Monday 31 August 2020

An App of a Distraction: FREEBLADE on the iPhone

Every now and then, a bit of gratuitous Sci-Fi violence works wonders on freeing the spirit, even better when it is free (see below, the Games Workshop iPhone Freeblade  Game App, plays well, finger-tapping with plenty of explousions that give a true great sense of relief and not too much deep thinking involved - just the ticket): 

Given the price of a Titan from Forge World this is the closest I will get to touching one ;) 

Sunday 30 August 2020

ACW 20mm Project - Confederate Infantry WIP Review to Date

In the beginning there was a sad forlorn box in the loft of "based figures" that bore the scars of many false starts (see below, needing some love I tried to bring everything to a base level, the Union boys seen below were covered in PVA and then "washed black" with Vallejo Dipping Black):   

Conversely the Confederates were PVA'ed and then "washed brown" with Vallejo Dipping Brown (see below, Confederates to the left and the Union Federals to the right):

The original Revell painting diagrams and Tamiya (in period with the original purchase date) acrylic paints (see below, I decided to go Confederate first as the challenge of painting highlights in grey was easier than the study of "variations in blue" for the Union): 

An earlier post showed my first Confederate unit (a unit being: six bases, three figures per base) so here is my second (see below, a column marching to the front, keeping in step): 

The first unit with Confederate flag flying in the breeze (indicating an "elite" unit for me in the "One Hour Wargame" rules), lined waiting for the action to start (see below, the first two units were all of similar/identical poses and a "detailed study of grey"): 

The "third division" got a more interesting "rustic mixed bag" of Southern gentlemen, where the grey gives way to browns, khaki and butter-scotch (see below, there is definitely some Confederate character in these poses and I do like the range of poses that work well together): 

The "fourth division" was a good mixture of poses but more back to the uniform Confederate grey (see below, again with a flag to indicate an "elite" unit): 

Finally the "fifth division" a mixed, mixed bag of poses and colours which feels really in keeping with the Confederates, particularly the longer they were on campaign (see below, this units completes "the max" number of infantry units I need for the One Hour Wargame Rules ACW army): 

Gathered in mass they look a fine sight (see below, they still need some TLC on the bases [aka flock], but with a sense of relief and pride I can put my paint brush down):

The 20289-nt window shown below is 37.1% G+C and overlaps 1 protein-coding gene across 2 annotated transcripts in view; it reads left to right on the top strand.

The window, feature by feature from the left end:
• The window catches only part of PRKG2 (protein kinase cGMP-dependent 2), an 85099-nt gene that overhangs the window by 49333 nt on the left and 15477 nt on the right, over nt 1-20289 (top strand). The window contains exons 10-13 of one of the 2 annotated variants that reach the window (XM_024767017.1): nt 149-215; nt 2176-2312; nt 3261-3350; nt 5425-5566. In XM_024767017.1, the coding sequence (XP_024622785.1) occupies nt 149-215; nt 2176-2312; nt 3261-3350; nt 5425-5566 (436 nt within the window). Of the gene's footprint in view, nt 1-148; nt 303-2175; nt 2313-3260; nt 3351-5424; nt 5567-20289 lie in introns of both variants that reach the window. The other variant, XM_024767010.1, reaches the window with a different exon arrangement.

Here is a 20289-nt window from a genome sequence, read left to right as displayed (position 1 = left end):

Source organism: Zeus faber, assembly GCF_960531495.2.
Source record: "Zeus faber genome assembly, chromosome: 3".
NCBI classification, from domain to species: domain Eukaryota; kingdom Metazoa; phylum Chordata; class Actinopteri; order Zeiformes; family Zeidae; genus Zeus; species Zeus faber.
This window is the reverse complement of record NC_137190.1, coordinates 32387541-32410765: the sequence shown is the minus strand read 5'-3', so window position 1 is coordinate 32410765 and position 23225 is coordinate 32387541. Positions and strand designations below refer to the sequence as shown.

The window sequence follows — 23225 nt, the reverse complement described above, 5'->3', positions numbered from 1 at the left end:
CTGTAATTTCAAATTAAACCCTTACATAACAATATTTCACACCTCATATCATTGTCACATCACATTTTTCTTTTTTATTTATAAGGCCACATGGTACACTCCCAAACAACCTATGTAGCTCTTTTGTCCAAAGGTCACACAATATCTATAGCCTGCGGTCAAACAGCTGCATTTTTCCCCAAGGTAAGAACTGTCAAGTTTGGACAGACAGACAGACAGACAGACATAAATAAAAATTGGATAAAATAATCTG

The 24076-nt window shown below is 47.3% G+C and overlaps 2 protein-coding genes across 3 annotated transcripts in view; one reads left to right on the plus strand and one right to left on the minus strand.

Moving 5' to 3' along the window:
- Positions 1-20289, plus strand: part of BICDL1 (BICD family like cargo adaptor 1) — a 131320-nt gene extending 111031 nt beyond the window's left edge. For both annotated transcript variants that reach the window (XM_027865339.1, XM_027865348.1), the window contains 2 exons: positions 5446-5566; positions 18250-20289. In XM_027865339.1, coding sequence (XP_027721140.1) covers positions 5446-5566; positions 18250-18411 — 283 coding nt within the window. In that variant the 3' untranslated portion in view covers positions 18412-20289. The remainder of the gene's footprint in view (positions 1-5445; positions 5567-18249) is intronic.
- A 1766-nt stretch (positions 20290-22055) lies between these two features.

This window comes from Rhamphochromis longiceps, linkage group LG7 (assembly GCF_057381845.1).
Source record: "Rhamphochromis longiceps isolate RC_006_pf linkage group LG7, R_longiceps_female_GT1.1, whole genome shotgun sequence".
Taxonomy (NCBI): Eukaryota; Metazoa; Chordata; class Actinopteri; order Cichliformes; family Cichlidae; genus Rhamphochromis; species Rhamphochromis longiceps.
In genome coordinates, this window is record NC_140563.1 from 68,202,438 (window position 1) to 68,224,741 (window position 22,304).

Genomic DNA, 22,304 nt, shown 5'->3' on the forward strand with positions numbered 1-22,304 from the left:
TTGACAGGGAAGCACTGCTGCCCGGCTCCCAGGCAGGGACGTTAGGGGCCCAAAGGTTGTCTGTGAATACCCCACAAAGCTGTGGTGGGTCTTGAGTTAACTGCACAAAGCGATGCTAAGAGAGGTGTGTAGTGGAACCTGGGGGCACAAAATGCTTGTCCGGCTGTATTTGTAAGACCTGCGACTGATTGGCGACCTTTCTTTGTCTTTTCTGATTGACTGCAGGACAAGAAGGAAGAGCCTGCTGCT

I think the boys are looking good, time to move onto their [Confederate] artillery and cavalry supporting arms!

Saturday 29 August 2020

AI Book: Referenced Multiple Times at US Connections 2020

The next step in the "AI Saga" - the sages are now telling us how to build "trusted" AI (see below, "slippery when wet" could be ab obscure reference to Def Leopard): 

Somehow I see the connection to "The Demon  in the Machine" and "Upheaval". Well with Covid-19 still in full swing there is no excuse not to get some reading in ;) 

Thursday 27 August 2020

Holiday Painting Project: Confederate Infantry in 20mm (Revell Plastics)

These boys started "their journey" with me in 1992 or thereabouts as a fire damaged (as in the packaging) job lot at as a penny a figure (see below, the "to be completed" flags actually come from teh Revell Union packet but are IMHO are totally "inter-changeable" - one is blue the other is grey!): 

In keeping with the retro feel I used the good old Tamiya paints wherever possible, which almost matched age of the figures, but with a rousing stir [a couple of minutes] they were ready to go as if brand new. Although I had already started some I PVA sealed them all, and washed them with a Vallejo Brown "Dipping Wash" to be at a consistent starting point (see below, note - there are several packs of "same pose" Confederates gathered for this group shot): 

I stared long and hard at the blank flags and plunged in with a Rebel Yell. I plan to do a mass "flock" at the end (see below, I think it makes all the difference): 

A basic unit of play, the flag would denote an "elite" unit in the One Hour Wargame rules (see below, I need to paint up another four infantry, two artillery and two cavalry): 

The plan is that a unit of six stands would be a One Hour Wargame unit .. six of which basically make up an army. Yes, I want to introduce my Padawan to the ACW to see if he is as lucky with a musket as he is with a spear.

Wednesday 26 August 2020

Holiday Reading Books: "The Demon in the Machine" and "Upheaval"

Despite my family trying to convert me to the Kindle I still manage to slip in "the hard stuff" trying my best to get the best of both worlds (see below): 

I think there is a tenuous common thread of simulation between the two, one is about hidden connections between information and complex systems and the other is weaving a comparison between personal and national moments of crisis ;) 

Tuesday 25 August 2020

Online Magazine Repositories: "The Dragon" and "Space Gamer" + bonus UK ASL Fanzine site [and AH General]

 While looking through the Internet I came across these interesting sites: 

The interest stemmed believe or not from reading an old AI article that mentioned Traveller, and many hours later ... tons of good stuff there!

Update: The General [Thanks to Ed M's comment below]

Monday 24 August 2020